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Good Intentions Gone Awry: How to Keep Your Health Habits in Balance
For many people, moderation is the key to a healthy, happy life. After all, how much fun would life be if you swore off M&Ms forever, or if you always chose exercise over other activities and relationships?
But for some people, the quest to adopt a more healthful lifestyle progresses from earnest to overzealous, and, ironically, these people may end up doing more harm than good.
The Influence of Media Messages
Magazines and websites are brimming with health information. Those same publications often feature stick-like models and celebrities who have often had their photos altered to make them appear thinner. The message? No matter what your size, you can—and should—be thinner. As a result, some people become overly concerned about their eating and exercising habits.
The media can have a negative effect on how you feel about your yourself. Most people cannot attain the level of weight loss they see in media. When you feel badly about yourself, you may change your eating and exercising habits to reach a false goal. This overconcern with weight loss can be detrimental to your physical and mental health.
When "Too Healthy" Is Unhealthy
When people exercise too much or eat too restrictively, they set themselves up for physical, mental, and social problems.
Overdoing exercise can cause overuse injuries. People may also become so fatigued that their usual exercise routine becomes difficult. Their immune systems may also weaken, making them more vulnerable to common illnesses, like colds and the flu. They may even experience depression, nausea, and sleep problems.
Likewise, eating too restrictively can deprive people of valuable minerals and vitamins, such as iron, calcium, magnesium, zinc, and vitamin E. Without these nutrients, they risk developing osteoporosis, anemia and protein deficiencies, and other problems. An eating obsession can also lead to eating disorders, such as bulimia and anorexia nervosa.
So what's the solution? Recognizing the problem and then working to achieve moderation.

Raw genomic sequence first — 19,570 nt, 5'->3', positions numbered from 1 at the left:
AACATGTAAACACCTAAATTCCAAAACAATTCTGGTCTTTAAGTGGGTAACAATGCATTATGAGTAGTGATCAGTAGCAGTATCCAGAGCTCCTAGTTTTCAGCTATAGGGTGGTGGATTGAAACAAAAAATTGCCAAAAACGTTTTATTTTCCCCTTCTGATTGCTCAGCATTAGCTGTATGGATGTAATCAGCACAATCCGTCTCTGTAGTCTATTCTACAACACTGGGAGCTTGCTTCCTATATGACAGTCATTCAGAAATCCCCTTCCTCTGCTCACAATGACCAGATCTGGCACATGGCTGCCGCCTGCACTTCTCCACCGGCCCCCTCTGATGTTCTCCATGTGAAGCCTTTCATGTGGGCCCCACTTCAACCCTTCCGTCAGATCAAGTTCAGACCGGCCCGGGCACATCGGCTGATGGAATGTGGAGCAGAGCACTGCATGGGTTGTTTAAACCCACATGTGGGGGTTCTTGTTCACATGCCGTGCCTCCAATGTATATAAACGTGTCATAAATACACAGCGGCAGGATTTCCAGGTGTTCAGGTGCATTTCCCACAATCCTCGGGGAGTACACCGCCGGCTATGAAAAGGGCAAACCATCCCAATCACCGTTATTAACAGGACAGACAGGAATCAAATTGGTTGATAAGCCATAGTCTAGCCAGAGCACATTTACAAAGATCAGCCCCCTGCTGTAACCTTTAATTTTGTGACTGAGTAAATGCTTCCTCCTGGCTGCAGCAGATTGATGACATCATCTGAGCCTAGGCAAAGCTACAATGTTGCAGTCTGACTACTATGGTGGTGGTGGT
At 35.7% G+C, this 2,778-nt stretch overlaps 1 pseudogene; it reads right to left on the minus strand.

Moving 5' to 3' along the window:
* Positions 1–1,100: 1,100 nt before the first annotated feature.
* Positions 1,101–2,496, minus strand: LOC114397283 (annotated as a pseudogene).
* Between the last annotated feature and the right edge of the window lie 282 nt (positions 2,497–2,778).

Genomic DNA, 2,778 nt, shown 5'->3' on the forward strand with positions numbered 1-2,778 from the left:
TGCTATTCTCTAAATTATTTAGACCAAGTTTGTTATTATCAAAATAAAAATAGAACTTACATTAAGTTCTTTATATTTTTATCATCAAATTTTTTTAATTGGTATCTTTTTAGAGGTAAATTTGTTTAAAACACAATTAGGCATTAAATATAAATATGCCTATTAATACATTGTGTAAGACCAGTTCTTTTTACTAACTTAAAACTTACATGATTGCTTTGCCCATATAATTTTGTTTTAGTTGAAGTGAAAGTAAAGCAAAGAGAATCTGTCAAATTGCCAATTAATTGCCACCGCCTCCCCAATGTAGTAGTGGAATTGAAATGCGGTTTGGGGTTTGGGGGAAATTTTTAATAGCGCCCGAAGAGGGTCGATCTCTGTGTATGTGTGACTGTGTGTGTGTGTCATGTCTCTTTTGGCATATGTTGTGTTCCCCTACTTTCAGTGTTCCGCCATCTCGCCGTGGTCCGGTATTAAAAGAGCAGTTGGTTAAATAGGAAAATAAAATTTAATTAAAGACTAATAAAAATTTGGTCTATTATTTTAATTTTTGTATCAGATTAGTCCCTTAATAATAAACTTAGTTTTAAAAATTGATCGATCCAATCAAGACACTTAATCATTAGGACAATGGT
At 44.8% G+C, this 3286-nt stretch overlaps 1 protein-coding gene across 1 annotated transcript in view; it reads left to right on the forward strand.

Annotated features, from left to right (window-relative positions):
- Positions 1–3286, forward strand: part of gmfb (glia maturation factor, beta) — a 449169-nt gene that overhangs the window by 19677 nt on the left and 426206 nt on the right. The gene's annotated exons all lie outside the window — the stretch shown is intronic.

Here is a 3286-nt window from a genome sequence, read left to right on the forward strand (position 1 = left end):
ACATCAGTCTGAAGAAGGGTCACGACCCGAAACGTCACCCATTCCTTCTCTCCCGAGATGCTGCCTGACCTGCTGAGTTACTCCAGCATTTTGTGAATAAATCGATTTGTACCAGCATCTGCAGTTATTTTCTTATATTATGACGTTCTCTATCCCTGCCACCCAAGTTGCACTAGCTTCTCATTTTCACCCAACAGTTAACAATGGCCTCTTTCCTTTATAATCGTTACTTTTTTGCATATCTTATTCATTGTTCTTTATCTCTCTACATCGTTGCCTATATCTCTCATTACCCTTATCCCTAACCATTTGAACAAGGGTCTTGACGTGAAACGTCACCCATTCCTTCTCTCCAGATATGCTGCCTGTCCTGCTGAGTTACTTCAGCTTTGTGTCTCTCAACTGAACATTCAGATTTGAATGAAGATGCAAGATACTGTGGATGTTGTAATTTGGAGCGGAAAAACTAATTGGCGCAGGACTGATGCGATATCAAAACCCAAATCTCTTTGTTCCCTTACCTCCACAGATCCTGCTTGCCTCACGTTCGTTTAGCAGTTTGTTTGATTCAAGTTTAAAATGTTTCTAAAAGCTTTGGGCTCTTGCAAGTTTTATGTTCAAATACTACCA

Living in Moderation
Knowing when your eating and exercising habits have gone awry involves paying attention to subtle signs.
To check your exercise habits, evaluate if you've felt depressed, been unusually fatigued, or experienced increased illness or injury. Perhaps you've begun choosing exercise over other activities, like getting together with friends or family or going out to eat. Maybe you have difficulty skipping even 1 day of exercise, which may be causing problems at work as well.
Problems with eating habits may manifest themselves in behavioral problems. Notice if you've begun isolating yourself from people and eating alone. Have you started getting into patterns with your eating, such as never eating certain foods together or pushing food around on your plate? Do you think about food constantly? Have you divided food into good and bad categories and eat only good foods? If so, you may have a problem.
To introduce moderation into your eating and exercising habits, follow these tips:
- Eat with others. Friends may help you look at food in a different way, helping you change your bad habits to good ones.
- Eat smaller portions.
- Don't banish certain foods from your diet.
- Make changes slowly.
- When you do exercise, remember why you're doing it. Don't get caught up in negativity. Exercise is meant to relieve stress, not create it.
- Find exercises that you like to do. Even if it means you have to push a bit harder to get results.
- Find a workout buddy. Plan and work toward your goals together.
- Expect the unexpected. Life will get in the way of working out, which may result in you missing some workouts for days or weeks at a time. When you return, forgive yourself and start up slowly. You'll be surprised how fast your body will respond.
Academy of Nutrition and Dietetics
American Council on Exercise
Public Health Agency of Canada
Blowers LC, Loxton NJ, et al. The relationship between sociocultural pressure to be thin and body dissatisfaction in preadolescent girls. Eat Behav. 2003;4(3):229-244.
Griffiths MD, Szabo A, Terry A. The exercise addiction inventory: a quick and easy screening tool for health practitioners: Br J Sports Med. 2005 Jun;39(6):e30.
Healthy eating. Helpguide website. Available at: http://www.helpguide.org/home-pages/healthy-eating.htm. Accessed November 10, 2015.
The effects of social pressure to be thin on body dissatisfaction and negative affect. University of Texas website. Available at: http://homepage.psy.utexas.edu/HomePage/Class/Psy158H/PrevHonors/Fall00/Z25/litreview.html. Accessed November 10, 2015.
- Reviewer: Michael Woods, MD
- Review Date: 10/2015
- Update Date: 01/16/2014